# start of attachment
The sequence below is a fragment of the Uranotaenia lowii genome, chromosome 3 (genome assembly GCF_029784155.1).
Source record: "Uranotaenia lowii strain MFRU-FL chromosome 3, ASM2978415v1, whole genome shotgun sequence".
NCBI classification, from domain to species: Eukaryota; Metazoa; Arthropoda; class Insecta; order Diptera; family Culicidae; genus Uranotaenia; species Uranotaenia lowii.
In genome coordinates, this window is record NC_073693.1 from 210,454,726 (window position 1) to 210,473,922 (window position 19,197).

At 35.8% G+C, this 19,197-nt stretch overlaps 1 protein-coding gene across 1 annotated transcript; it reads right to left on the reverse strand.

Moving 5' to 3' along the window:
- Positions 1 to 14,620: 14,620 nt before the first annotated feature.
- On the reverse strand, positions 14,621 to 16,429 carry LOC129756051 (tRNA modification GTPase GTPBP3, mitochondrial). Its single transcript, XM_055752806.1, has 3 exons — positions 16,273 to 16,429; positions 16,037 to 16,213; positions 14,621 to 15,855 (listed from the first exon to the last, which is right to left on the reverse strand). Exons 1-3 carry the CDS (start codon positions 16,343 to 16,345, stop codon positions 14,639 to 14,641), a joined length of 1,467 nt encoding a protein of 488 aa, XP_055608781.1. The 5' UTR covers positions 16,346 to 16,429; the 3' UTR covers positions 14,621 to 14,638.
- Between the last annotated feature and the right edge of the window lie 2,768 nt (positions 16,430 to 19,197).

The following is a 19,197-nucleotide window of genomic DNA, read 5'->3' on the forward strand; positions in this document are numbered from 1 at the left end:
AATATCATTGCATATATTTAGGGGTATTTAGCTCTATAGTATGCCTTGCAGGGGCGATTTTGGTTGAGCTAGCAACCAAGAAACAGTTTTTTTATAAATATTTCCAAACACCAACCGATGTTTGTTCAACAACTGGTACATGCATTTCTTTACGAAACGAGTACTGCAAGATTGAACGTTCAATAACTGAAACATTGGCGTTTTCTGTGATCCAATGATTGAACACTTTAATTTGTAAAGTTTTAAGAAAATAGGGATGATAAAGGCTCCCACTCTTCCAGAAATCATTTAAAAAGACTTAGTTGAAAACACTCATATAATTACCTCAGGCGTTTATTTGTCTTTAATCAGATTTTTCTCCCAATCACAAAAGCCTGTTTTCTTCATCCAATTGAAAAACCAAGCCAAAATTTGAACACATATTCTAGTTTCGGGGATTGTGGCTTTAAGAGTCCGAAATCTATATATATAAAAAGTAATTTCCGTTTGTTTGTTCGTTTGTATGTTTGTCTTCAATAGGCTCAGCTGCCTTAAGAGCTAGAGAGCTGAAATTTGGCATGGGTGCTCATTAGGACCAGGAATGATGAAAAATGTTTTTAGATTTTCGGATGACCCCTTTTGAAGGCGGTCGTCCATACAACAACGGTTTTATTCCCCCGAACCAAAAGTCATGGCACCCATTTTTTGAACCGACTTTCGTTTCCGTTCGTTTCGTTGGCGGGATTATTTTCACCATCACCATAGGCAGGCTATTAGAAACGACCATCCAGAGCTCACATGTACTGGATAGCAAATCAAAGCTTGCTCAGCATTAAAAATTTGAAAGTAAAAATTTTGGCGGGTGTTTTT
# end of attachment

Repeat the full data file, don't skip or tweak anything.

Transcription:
The sequence below is a fragment of the Uranotaenia lowii genome, chromosome 3 (genome assembly GCF_029784155.1).
Source record: "Uranotaenia lowii strain MFRU-FL chromosome 3, ASM2978415v1, whole genome shotgun sequence".
NCBI classification, from domain to species: Eukaryota; Metazoa; Arthropoda; class Insecta; order Diptera; family Culicidae; genus Uranotaenia; species Uranotaenia lowii.
In genome coordinates, this window is record NC_073693.1 from 210,454,726 (window position 1) to 210,473,922 (window position 19,197).

At 35.8% G+C, this 19,197-nt stretch overlaps 1 protein-coding gene across 1 annotated transcript; it reads right to left on the reverse strand.

Moving 5' to 3' along the window:
- Positions 1 to 14,620: 14,620 nt before the first annotated feature.
- On the reverse strand, positions 14,621 to 16,429 carry LOC129756051 (tRNA modification GTPase GTPBP3, mitochondrial). Its single transcript, XM_055752806.1, has 3 exons — positions 16,273 to 16,429; positions 16,037 to 16,213; positions 14,621 to 15,855 (listed from the first exon to the last, which is right to left on the reverse strand). Exons 1-3 carry the CDS (start codon positions 16,343 to 16,345, stop codon positions 14,639 to 14,641), a joined length of 1,467 nt encoding a protein of 488 aa, XP_055608781.1. The 5' UTR covers positions 16,346 to 16,429; the 3' UTR covers positions 14,621 to 14,638.
- Between the last annotated feature and the right edge of the window lie 2,768 nt (positions 16,430 to 19,197).

The following is a 19,197-nucleotide window of genomic DNA, read 5'->3' on the forward strand; positions in this document are numbered from 1 at the left end:
AATATCATTGCATATATTTAGGGGTATTTAGCTCTATAGTATGCCTTGCAGGGGCGATTTTGGTTGAGCTAGCAACCAAGAAACAGTTTTTTTATAAATATTTCCAAACACCAACCGATGTTTGTTCAACAACTGGTACATGCATTTCTTTACGAAACGAGTACTGCAAGATTGAACGTTCAATAACTGAAACATTGGCGTTTTCTGTGATCCAATGATTGAACACTTTAATTTGTAAAGTTTTAAGAAAATAGGGATGATAAAGGCTCCCACTCTTCCAGAAATCATTTAAAAAGACTTAGTTGAAAACACTCATATAATTACCTCAGGCGTTTATTTGTCTTTAATCAGATTTTTCTCCCAATCACAAAAGCCTGTTTTCTTCATCCAATTGAAAAACCAAGCCAAAATTTGAACACATATTCTAGTTTCGGGGATTGTGGCTTTAAGAGTCCGAAATCTATATATATAAAAAGTAATTTCCGTTTGTTTGTTCGTTTGTATGTTTGTCTTCAATAGGCTCAGCTGCCTTAAGAGCTAGAGAGCTGAAATTTGGCATGGGTGCTCATTAGGACCAGGAATGATGAAAAATGTTTTTAGATTTTCGGATGACCCCTTTTGAAGGCGGTCGTCCATACAACAACGGTTTTATTCCCCCGAACCAAAAGTCATGGCACCCATTTTTTGAACCGACTTTCGTTTCCGTTCGTTTCGTTGGCGGGATTATTTTCACCATCACCATAGGCAGGCTATTAGAAACGACCATCCAGAGCTCACATGTACTGGATAGCAAATCAAAGCTTGCTCAGCATTAAAAATTTGAAAGTAAAAATTTTGGCGGGTGTTTTT